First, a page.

By K. Michelle Lind, AAR General Counsel
A buyer purchases a home “as is” and while remodeling, finds a half a million dollars hidden in a wall. Who owns the money—the buyer or the seller? The Arizona Court of the Appeals recently answered this question in Spann v. Jennings, 635 Ariz. Adv. Rep. 10 (May 31, 2012).
Robert Spann lived in his Paradise Valley home until he passed away in 2001. His daughter, Karen Spann Grande (“Seller”), became the personal representative of his estate. The seller knew from experience that he had hidden gold, cash, and other valuables in unusual places in other homes. Over the course of seven years, she found stocks and bonds, as well as hundreds of military-style green ammunition cans hidden throughout the house, some of which contained gold or cash.
In 2008, the home was sold “as is” to the buyers. The buyers hired a contractor to remodel the home. Shortly after the work began, an employee of the contractor discovered two ammunition cans full of cash in the kitchen wall, and two more cash-filled ammo cans inside the framing of an upstairs bathroom. The contractor did not disclose the found money to the buyers right away and hid the money. Eventually, the contractor told the buyers about the
discovery and the police ultimately took control of the $500,000.
The buyers sued the contractor for fraudulent misrepresentation, conversion, and a declaration that he had no right to the money, and the contractor filed a counterclaim for a declaration that he was entitled to the found funds. The seller also filed a petition in probate court on behalf of the estate to recover the money. The two cases were consolidated.
The trial court ruled that the money belonged to the seller and the buyer appealed, arguing that the money was abandoned when the home was sold “as is.”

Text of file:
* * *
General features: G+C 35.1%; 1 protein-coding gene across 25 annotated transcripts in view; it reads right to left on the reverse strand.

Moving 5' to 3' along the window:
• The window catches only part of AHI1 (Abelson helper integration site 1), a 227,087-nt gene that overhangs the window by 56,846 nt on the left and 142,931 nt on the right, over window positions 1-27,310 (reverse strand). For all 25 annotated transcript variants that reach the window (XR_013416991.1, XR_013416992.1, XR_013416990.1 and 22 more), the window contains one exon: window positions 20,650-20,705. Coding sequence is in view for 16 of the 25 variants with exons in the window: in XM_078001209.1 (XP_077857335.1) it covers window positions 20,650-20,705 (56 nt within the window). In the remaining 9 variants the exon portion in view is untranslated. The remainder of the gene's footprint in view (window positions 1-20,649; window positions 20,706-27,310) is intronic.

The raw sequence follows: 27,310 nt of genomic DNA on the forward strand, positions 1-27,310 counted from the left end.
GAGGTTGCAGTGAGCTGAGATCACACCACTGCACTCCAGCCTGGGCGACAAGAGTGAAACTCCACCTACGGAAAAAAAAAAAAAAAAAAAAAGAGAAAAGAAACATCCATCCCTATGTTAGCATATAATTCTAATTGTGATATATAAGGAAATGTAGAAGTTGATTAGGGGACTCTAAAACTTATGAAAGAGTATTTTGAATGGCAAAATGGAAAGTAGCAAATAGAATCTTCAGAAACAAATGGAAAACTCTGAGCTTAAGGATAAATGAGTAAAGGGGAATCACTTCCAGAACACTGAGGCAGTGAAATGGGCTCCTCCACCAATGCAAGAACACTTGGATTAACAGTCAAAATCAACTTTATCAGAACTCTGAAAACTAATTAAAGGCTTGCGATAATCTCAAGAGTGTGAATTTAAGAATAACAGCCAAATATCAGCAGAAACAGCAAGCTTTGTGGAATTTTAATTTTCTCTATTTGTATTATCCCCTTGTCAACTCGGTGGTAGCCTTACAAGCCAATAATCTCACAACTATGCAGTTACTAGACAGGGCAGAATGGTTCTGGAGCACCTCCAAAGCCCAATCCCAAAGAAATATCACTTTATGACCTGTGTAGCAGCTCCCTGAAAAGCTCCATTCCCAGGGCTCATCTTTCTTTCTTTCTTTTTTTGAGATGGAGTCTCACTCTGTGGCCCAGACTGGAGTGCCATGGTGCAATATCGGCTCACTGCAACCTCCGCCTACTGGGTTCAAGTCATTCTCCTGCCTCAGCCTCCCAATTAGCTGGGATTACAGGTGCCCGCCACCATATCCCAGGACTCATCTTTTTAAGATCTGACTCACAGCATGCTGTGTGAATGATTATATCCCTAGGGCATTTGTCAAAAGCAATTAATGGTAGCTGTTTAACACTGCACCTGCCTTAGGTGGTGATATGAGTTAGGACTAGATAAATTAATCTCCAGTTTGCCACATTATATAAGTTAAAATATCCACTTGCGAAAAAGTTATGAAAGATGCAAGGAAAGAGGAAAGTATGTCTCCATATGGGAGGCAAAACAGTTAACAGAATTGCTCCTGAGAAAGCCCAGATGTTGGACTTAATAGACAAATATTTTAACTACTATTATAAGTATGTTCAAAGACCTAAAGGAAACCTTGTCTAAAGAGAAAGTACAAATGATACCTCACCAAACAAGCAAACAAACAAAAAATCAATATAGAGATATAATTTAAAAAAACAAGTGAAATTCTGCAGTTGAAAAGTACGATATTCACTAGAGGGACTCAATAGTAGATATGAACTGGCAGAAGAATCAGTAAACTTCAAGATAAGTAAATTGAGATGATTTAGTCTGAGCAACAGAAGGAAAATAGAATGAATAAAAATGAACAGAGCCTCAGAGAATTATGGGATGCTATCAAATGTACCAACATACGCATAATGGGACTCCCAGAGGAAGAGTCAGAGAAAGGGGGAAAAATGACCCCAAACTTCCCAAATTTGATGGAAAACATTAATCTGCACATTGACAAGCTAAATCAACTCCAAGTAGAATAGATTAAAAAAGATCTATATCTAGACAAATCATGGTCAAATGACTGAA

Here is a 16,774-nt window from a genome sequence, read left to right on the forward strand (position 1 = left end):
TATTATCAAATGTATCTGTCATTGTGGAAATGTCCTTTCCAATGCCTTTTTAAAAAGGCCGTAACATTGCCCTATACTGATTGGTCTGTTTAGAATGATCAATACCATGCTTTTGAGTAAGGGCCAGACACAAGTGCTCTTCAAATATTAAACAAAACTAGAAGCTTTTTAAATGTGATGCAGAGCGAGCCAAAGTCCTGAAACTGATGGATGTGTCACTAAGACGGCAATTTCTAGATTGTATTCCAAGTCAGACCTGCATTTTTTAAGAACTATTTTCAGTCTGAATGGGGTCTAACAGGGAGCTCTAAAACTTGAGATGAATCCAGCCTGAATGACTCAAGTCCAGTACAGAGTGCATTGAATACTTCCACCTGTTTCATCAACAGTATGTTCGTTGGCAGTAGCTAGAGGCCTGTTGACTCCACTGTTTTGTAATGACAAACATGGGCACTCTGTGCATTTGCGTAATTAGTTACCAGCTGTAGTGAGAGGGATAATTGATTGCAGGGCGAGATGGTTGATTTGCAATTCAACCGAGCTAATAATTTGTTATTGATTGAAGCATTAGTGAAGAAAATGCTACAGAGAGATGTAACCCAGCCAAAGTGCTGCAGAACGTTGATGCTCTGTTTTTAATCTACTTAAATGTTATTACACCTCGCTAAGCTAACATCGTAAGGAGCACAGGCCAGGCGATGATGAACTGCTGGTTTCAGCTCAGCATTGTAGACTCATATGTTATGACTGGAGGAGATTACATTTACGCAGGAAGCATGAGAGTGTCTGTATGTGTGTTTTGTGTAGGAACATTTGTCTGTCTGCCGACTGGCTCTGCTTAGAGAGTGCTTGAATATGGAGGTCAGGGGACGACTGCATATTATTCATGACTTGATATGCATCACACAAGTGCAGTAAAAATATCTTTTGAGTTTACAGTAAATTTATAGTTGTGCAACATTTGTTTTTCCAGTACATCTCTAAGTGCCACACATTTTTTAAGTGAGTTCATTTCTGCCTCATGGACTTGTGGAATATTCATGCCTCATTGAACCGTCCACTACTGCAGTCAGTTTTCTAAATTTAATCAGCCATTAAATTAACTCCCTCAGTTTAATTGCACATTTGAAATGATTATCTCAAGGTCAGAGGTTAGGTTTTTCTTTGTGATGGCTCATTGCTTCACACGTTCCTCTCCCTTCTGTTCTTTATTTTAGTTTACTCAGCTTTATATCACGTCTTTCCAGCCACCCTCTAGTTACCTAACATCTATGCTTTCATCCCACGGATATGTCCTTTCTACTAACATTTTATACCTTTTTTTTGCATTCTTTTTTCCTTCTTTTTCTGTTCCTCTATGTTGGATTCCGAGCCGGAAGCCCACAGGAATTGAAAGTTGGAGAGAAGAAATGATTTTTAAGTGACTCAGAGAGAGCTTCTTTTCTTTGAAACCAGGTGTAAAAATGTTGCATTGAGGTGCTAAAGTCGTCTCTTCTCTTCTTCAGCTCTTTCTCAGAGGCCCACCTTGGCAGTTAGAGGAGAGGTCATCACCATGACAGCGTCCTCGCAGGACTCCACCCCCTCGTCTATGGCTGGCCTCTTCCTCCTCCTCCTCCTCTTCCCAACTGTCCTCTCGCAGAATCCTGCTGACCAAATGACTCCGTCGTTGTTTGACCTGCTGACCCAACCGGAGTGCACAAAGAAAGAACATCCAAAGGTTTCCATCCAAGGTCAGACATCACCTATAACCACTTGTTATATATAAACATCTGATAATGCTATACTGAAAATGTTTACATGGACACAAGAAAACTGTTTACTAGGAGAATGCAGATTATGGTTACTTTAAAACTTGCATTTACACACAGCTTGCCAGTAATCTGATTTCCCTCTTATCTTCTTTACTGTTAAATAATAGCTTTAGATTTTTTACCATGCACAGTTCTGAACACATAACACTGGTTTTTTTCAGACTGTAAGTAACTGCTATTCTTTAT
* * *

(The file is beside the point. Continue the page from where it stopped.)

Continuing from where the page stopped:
The court of appeals stated that a finder’s rights depend on how a court classifies the found property. Found property can be classified as:
- Mislaid: the owner intentionally places it in a certain place and later forgets about it.
- Lost: the owner unintentionally parts with it through either carelessness or neglect.
- Abandoned: it is thrown away or voluntarily forsaken by its owner.
- Treasure trove: it is verifiably antiquated and concealed for so long that the owner is probably dead or unknown.
Generally, a finder of lost, abandoned, or treasure trove property acquires a right to possess the property against the entire world, except the rightful owner, regardless of where the property was found. However, a finder of mislaid property must turn the property over to the owner of the premises where the property was found, and the premises owner has a duty to safeguard the property for the true owner.
The court also noted an American Law Reports article “Title to Unknown Valuables Secreted in Articles Sold:”
Where both buyer and seller were ignorant of the existence or presence of the concealed valuable, and the contract was not broad enough to indicate an intent to convey all the contents, known or unknown, the courts have generally held that as between the owner and purchaser, title to the hidden article did not pass by the sale.
Ultimately, in this case, the court found that the money was mislaid and, therefore, as a matter of law, the money belonged to the seller. So the “finders” were not the “keepers.”
[Editor’s Note: K. Michelle Lind, Esq. is General Counsel/Assistant CEO to the Arizona Association of REALTORS®. Michelle oversees AAR’s Risk Management Committee, which includes professional standards administration for twenty of the state’s local REALTOR® associations, and the development of standard real estate forms. She is the author of Arizona Real Estate: A Professional’s Guide to Law & Practice and a regular contributor to Arizona REALTOR® Magazine and the Arizona Journal of Real Estate & Business.
Note: This article is of a general nature and may not be updated or revised for accuracy as statutory or case law changes following the date of first publication. Further, this article reflects only the opinion of the author. It is not intended as definitive legal advice, and you should not act upon it without seeking independent legal counsel.]